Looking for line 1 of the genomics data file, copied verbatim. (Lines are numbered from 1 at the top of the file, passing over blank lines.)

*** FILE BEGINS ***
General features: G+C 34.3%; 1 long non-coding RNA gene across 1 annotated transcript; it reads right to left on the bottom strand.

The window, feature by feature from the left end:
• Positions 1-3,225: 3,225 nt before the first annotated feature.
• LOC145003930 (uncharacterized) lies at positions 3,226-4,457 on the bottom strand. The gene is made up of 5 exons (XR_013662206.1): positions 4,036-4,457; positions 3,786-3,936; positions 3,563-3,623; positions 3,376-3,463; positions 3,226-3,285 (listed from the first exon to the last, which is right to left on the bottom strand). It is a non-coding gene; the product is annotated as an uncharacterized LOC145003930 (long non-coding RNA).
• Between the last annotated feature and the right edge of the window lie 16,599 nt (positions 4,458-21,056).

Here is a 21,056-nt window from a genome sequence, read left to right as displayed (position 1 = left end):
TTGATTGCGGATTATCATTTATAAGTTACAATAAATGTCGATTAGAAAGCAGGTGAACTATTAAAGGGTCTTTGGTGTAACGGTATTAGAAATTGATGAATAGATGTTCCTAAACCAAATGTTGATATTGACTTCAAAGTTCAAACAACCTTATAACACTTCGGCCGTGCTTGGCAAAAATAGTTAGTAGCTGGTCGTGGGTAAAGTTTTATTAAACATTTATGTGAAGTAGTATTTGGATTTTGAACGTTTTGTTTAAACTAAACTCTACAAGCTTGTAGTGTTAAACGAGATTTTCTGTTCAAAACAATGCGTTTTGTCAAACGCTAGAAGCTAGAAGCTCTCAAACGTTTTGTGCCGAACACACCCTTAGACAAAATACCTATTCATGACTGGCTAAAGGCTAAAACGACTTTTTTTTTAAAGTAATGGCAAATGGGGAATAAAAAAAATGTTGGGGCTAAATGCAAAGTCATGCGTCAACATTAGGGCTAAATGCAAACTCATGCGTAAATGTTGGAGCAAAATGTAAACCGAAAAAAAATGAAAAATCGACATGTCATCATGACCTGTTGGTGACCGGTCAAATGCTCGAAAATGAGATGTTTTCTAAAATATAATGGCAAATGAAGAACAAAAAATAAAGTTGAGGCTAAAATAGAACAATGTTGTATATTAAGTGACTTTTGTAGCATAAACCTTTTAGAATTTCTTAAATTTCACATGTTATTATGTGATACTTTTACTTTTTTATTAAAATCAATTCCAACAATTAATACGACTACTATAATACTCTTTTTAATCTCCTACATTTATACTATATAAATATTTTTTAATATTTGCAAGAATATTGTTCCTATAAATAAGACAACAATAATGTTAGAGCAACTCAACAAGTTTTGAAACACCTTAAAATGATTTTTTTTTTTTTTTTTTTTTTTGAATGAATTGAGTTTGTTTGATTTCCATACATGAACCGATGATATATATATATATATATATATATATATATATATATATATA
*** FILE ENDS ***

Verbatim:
General features: G+C 34.3%; 1 long non-coding RNA gene across 1 annotated transcript; it reads right to left on the bottom strand.